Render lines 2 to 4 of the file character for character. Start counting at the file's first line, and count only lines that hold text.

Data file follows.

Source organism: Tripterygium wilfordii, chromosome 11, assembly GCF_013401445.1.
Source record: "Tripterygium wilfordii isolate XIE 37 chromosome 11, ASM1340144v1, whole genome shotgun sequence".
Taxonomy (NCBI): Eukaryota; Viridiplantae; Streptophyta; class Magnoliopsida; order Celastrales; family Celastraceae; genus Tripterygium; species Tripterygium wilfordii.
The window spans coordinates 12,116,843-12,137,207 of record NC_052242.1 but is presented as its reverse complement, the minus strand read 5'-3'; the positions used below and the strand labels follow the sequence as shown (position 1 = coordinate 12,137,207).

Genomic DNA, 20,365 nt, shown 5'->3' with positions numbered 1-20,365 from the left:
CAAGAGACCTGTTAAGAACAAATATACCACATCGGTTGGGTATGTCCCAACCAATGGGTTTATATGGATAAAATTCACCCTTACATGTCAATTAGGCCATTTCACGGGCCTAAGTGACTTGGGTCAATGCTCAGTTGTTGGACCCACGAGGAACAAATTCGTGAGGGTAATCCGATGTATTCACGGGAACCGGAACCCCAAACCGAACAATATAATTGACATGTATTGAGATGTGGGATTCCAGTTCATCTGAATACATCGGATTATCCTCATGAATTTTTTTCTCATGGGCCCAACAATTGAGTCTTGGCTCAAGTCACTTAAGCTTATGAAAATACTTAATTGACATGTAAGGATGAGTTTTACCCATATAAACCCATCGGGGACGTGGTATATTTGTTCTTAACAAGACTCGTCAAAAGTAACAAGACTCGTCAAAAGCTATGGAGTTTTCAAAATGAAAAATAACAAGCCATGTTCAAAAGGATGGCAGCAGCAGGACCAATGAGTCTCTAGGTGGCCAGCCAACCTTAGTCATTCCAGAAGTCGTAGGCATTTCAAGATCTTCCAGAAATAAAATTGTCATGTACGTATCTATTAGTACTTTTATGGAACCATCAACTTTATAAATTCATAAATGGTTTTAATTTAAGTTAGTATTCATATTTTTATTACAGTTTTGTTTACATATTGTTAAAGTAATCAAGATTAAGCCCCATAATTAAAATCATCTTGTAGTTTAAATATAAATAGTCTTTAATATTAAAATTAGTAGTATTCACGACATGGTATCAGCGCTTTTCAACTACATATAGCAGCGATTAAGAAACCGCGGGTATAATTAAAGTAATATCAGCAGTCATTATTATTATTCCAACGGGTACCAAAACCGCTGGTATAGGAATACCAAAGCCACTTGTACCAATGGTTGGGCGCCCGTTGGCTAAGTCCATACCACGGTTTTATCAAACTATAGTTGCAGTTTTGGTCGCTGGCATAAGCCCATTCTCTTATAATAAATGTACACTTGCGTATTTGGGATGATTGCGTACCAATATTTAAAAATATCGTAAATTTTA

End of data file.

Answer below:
Source record: "Tripterygium wilfordii isolate XIE 37 chromosome 11, ASM1340144v1, whole genome shotgun sequence".
Taxonomy (NCBI): Eukaryota; Viridiplantae; Streptophyta; class Magnoliopsida; order Celastrales; family Celastraceae; genus Tripterygium; species Tripterygium wilfordii.
The window spans coordinates 12,116,843-12,137,207 of record NC_052242.1 but is presented as its reverse complement, the minus strand read 5'-3'; the positions used below and the strand labels follow the sequence as shown (position 1 = coordinate 12,137,207).